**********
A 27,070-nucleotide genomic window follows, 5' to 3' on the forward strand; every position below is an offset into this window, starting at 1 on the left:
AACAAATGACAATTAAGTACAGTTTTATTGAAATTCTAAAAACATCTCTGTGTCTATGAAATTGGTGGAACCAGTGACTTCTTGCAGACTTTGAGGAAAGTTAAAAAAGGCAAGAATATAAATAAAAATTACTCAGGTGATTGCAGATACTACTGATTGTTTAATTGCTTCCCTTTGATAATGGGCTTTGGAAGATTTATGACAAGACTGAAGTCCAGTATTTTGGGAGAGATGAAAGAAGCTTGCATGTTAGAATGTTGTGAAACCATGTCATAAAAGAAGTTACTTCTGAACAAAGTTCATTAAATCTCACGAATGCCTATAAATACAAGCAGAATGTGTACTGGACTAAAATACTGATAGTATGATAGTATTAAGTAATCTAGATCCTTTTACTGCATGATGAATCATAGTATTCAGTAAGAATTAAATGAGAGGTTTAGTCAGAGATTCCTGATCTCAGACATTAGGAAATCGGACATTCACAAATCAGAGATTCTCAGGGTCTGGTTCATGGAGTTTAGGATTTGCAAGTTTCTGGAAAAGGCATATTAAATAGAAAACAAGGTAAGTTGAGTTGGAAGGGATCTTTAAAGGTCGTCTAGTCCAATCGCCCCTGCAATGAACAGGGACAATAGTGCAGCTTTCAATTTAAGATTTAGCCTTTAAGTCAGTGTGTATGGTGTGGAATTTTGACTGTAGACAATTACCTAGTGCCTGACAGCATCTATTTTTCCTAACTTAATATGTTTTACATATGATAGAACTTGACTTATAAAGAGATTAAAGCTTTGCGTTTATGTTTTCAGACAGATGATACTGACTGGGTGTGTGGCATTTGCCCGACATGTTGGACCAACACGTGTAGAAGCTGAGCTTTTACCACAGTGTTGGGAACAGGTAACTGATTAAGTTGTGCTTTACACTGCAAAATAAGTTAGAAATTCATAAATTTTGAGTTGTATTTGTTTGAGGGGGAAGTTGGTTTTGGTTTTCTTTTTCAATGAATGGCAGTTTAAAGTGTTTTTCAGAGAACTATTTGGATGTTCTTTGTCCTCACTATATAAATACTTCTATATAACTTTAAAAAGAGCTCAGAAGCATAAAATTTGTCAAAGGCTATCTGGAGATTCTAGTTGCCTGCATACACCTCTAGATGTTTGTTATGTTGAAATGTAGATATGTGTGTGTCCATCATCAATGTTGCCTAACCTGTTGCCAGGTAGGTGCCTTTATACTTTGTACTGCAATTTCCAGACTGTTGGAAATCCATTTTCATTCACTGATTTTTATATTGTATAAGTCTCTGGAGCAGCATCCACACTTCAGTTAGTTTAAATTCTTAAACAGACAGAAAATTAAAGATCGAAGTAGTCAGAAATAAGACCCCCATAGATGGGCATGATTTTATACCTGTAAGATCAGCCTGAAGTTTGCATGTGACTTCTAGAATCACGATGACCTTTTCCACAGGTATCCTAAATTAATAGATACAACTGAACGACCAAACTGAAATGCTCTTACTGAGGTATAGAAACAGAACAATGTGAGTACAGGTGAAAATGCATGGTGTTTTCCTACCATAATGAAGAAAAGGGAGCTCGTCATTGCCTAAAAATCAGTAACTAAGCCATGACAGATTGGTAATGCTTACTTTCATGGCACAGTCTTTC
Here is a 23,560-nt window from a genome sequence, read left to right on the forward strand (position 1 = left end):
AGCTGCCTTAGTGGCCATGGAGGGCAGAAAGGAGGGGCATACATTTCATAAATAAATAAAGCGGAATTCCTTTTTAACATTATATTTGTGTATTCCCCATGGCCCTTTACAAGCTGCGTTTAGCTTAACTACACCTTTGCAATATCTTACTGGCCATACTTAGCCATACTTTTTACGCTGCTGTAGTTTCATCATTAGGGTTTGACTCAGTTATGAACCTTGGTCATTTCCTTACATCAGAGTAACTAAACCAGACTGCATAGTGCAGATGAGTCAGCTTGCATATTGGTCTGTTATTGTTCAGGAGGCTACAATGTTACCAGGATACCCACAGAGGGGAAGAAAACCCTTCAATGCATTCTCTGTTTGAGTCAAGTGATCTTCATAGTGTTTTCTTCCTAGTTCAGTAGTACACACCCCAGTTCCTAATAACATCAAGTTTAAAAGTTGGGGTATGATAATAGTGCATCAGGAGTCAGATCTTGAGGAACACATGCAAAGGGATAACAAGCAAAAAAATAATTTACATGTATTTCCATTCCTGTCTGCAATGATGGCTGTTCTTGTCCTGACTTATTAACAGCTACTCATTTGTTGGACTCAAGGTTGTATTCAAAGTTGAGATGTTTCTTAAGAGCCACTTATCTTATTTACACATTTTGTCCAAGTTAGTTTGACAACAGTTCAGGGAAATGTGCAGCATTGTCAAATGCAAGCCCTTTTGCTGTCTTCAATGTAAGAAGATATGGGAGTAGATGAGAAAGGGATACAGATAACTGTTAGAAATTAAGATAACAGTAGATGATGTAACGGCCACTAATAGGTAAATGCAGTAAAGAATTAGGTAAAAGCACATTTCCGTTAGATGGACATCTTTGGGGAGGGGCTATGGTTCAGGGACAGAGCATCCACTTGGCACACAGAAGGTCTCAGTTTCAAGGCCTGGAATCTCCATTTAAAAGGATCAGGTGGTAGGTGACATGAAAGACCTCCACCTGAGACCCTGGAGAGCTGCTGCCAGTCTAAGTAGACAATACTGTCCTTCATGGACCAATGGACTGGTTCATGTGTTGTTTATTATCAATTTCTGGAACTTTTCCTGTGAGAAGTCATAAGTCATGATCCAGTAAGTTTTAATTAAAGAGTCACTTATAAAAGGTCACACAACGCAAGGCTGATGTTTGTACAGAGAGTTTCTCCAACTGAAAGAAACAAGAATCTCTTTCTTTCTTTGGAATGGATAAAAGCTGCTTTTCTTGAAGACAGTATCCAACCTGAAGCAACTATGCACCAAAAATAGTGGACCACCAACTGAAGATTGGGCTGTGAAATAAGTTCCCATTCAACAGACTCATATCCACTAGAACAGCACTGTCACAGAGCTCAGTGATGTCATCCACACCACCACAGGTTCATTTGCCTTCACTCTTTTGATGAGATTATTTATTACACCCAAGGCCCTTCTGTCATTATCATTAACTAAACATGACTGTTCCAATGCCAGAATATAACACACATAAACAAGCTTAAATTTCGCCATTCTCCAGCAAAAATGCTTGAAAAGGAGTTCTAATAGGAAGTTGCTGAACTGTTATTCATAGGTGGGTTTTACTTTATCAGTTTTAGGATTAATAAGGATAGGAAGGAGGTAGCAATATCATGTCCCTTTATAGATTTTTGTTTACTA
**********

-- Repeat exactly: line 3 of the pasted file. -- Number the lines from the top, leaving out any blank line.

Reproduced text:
Here is a 23,560-nt window from a genome sequence, read left to right on the forward strand (position 1 = left end):